The symptoms had started slowly enough: headaches, muscle aches, and fatigue that seemed insurmountable. When their impact on my life became undeniable, I began the quest for answers. But it was only the beginning. In the months that followed, an entire cacophony of symptoms would replace the music of my life. My muscles grew fatigued after standing or walking. I had trouble swallowing, difficulty sleeping. I had tremors and numbness and tingling. Blurred vision made it difficult to work, and brain fog kept me in a confused haze many days.
A progression of life changes followed. I relied on a cane daily. For longer distances, I often needed a wheelchair. A chair lift was installed in our house so that I could reach our bedroom on bad days. I went from full-time work to part-time to not working at all. During flare-ups, I managed only two or three hours of mild activity and was confined to the couch or bed for what was left of the day. I missed out on bike rides, hikes, and basketball games with my kids in the driveway. Many nights I was too exhausted to leave the couch. I frequently cancelled plans with friends because I was too ill to participate. Conversations with my husband sounded more like medical team discussions than those of a married couple. And I grieved. I grieved deeply all the things that I’d lost.
There were no answers for all the tests and studies and doctor’s visits. No answers for nearly three years.
Inevitably, the waiting rooms became the spaces that shaped my faith. In those quiet, long moments, I was alone with God and the questions. There were so many questions. The waiting rooms were my desert, my place of wandering and testing and learning what it meant to believe that God was good.
I’d heard all my life about His goodness. “Taste and see that the Lord is good” (Psalm 34:8 NIV). I’d heard all my life that His plans for me, His purposes for me, were good. “I know the plans I have for you, they are plans for good and not for disaster, to give you hope and a future” (Jeremiah 29:11 NLT). I’d believed in His goodness, trusted in it, even encouraged others to remember it.
But in the waiting rooms, my God felt anything but good. I was angry and heartbroken and grieving. I felt deceived — after all, the plans unfolding in my life were anything but good. How could He promise goodness?
He could — if goodness didn’t mean simply good things.
I thought of my children, of my role as their mother. I knew that in order to be a good parent, I would have to let my children stumble and fall so they could learn. I would need to push them, to encourage them to grow. I would have to let them go through hard things — to avoid it would ruin them. I would need to walk with them, support them, teach them, and comfort them through difficult things. I would need to correct them at times. A child without discipline, without boundaries, without the opportunity to learn from mistakes is a child who is not thriving. There’s more to parenting than filling our kids’ lives with good things. This is the making of a good mother.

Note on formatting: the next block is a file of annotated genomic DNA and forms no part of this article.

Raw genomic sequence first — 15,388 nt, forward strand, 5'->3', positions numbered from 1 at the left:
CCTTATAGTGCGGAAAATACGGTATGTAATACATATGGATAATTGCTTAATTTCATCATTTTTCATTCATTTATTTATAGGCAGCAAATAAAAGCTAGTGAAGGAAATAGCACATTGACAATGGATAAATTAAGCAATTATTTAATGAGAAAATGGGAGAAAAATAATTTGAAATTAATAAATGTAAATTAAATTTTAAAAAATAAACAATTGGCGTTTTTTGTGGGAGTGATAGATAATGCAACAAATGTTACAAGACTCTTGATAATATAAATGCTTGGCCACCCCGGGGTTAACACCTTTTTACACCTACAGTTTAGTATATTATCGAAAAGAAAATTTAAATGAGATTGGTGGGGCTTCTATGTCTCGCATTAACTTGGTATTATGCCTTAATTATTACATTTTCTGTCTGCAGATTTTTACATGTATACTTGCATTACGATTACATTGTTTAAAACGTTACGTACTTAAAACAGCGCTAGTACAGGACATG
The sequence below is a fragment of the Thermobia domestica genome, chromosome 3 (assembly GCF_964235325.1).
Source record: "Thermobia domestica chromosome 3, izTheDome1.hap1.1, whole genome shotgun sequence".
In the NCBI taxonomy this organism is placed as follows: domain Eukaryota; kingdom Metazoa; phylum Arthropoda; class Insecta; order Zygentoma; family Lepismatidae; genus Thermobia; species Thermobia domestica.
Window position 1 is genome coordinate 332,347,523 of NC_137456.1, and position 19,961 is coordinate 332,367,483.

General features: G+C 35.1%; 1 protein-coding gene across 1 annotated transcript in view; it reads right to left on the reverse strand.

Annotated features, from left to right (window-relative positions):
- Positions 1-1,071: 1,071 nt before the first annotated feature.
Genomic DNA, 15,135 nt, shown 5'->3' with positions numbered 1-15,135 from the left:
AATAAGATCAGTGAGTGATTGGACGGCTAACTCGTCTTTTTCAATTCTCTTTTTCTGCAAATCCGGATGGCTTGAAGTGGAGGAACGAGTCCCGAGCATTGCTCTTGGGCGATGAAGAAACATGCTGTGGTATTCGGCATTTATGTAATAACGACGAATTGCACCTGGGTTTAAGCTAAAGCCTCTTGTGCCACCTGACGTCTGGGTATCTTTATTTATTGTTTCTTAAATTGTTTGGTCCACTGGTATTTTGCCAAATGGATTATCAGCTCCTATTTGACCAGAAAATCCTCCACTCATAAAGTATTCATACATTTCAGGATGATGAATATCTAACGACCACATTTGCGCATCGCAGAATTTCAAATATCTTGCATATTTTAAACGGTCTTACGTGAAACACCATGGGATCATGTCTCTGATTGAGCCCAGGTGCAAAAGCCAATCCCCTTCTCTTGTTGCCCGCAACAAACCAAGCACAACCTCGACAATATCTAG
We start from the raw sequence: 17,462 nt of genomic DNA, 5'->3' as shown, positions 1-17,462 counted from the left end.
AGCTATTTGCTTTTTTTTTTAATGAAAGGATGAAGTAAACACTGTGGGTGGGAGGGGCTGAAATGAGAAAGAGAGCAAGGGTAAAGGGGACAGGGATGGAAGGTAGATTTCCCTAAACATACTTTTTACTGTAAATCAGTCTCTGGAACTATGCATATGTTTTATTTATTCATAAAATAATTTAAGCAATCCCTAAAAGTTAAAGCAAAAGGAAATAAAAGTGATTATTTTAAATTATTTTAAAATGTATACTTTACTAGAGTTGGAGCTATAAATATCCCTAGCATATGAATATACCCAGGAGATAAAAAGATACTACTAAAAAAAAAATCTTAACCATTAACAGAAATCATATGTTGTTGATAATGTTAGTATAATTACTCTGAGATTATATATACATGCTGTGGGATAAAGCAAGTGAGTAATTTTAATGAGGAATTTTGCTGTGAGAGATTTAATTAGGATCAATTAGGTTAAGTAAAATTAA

I thought of teachers. A teacher who fails to correct mistakes in math is not doing his students any favors. Neither is a teacher who never pushes the child, never teaches new things, never encourages the student to move beyond what is comfortable and easy into what allows them to grow and learn. This is the making of a good teacher.
So, what, I found myself asking, is the making of a good God? A God who spares me hardship and heartache? A God who only allows my life to be filled with good things, comfortable things? Why do I think a good God would be any different from a good teacher or a good mother? Where had I come up with the idea that God was only good if I was protected and sheltered and spared heartache?
That’s not the goodness of God at all.
Rather, God’s goodness is something much greater, much more beautiful. The goodness of God is a God who is unchanging, who never wearies (no matter how weary I am), who never slumbers. It’s a God who walks with me through the fire and water, never leaves my side, and wakes me each morning with the promise of new mercies. It’s a God who gently corrects me and guides me and who refuses to leave me in the messiness of my own wrong ideas and actions. It’s a God who has my wholeness in mind and not just my happiness. And wholeness requires growth — sometimes uncomfortable growth.
His goodness isn’t some kind of deceit. It’s not disappointed hope or misplaced trust. His goodness, instead, is a heart that has my very best — my very fullness — in mind. His goodness isn’t absent just because I am hurting. Actually, it’s more present than ever.
Our lives are full of waiting rooms: those solitary, heartbreaking places full of questions. We question God’s goodness. We question His heart. We question whether He can be trusted in our circumstance. But the God who is good in the easy times is the God who is also good in the waiting rooms of life, in the broken spaces. His goodness is so much more than just good things.